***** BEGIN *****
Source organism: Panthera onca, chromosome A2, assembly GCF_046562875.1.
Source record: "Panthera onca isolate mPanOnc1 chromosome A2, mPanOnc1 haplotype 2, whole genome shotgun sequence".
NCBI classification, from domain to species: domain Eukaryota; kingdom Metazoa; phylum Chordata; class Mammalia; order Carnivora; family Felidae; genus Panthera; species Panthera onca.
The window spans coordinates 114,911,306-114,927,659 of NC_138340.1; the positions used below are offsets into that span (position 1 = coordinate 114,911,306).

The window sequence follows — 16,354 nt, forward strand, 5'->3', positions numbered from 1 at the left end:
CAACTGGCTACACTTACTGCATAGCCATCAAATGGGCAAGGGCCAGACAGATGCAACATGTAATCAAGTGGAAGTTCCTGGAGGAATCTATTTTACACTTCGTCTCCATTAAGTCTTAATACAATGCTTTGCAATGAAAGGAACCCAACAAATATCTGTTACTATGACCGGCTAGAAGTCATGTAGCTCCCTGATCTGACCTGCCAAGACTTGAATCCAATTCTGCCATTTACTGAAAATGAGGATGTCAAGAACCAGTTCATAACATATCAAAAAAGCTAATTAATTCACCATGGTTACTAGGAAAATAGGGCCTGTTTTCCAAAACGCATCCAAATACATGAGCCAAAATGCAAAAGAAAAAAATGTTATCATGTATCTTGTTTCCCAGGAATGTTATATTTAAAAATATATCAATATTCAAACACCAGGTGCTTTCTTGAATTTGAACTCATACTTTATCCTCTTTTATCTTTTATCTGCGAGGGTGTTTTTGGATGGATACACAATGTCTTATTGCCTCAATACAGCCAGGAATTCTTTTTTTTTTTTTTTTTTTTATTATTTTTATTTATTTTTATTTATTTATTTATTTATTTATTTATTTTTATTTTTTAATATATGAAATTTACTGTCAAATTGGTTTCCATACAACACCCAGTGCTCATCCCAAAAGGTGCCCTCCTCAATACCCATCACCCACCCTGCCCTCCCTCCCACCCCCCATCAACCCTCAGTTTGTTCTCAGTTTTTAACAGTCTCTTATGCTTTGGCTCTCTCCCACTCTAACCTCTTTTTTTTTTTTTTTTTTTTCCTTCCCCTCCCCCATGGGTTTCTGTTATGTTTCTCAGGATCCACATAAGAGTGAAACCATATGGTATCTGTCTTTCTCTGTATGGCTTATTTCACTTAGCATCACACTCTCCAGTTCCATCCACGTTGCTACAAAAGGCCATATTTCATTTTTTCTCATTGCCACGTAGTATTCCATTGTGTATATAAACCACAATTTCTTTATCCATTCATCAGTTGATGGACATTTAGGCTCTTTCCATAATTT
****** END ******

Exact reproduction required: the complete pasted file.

Source organism: Panthera onca, chromosome A2, assembly GCF_046562875.1.
Source record: "Panthera onca isolate mPanOnc1 chromosome A2, mPanOnc1 haplotype 2, whole genome shotgun sequence".
NCBI classification, from domain to species: domain Eukaryota; kingdom Metazoa; phylum Chordata; class Mammalia; order Carnivora; family Felidae; genus Panthera; species Panthera onca.
The window spans coordinates 114,911,306-114,927,659 of NC_138340.1; the positions used below are offsets into that span (position 1 = coordinate 114,911,306).

The window sequence follows — 16,354 nt, forward strand, 5'->3', positions numbered from 1 at the left end:
CAACTGGCTACACTTACTGCATAGCCATCAAATGGGCAAGGGCCAGACAGATGCAACATGTAATCAAGTGGAAGTTCCTGGAGGAATCTATTTTACACTTCGTCTCCATTAAGTCTTAATACAATGCTTTGCAATGAAAGGAACCCAACAAATATCTGTTACTATGACCGGCTAGAAGTCATGTAGCTCCCTGATCTGACCTGCCAAGACTTGAATCCAATTCTGCCATTTACTGAAAATGAGGATGTCAAGAACCAGTTCATAACATATCAAAAAAGCTAATTAATTCACCATGGTTACTAGGAAAATAGGGCCTGTTTTCCAAAACGCATCCAAATACATGAGCCAAAATGCAAAAGAAAAAAATGTTATCATGTATCTTGTTTCCCAGGAATGTTATATTTAAAAATATATCAATATTCAAACACCAGGTGCTTTCTTGAATTTGAACTCATACTTTATCCTCTTTTATCTTTTATCTGCGAGGGTGTTTTTGGATGGATACACAATGTCTTATTGCCTCAATACAGCCAGGAATTCTTTTTTTTTTTTTTTTTTTTATTATTTTTATTTATTTTTATTTATTTATTTATTTATTTATTTATTTTTATTTTTTAATATATGAAATTTACTGTCAAATTGGTTTCCATACAACACCCAGTGCTCATCCCAAAAGGTGCCCTCCTCAATACCCATCACCCACCCTGCCCTCCCTCCCACCCCCCATCAACCCTCAGTTTGTTCTCAGTTTTTAACAGTCTCTTATGCTTTGGCTCTCTCCCACTCTAACCTCTTTTTTTTTTTTTTTTTTTTCCTTCCCCTCCCCCATGGGTTTCTGTTATGTTTCTCAGGATCCACATAAGAGTGAAACCATATGGTATCTGTCTTTCTCTGTATGGCTTATTTCACTTAGCATCACACTCTCCAGTTCCATCCACGTTGCTACAAAAGGCCATATTTCATTTTTTCTCATTGCCACGTAGTATTCCATTGTGTATATAAACCACAATTTCTTTATCCATTCATCAGTTGATGGACATTTAGGCTCTTTCCATAATTT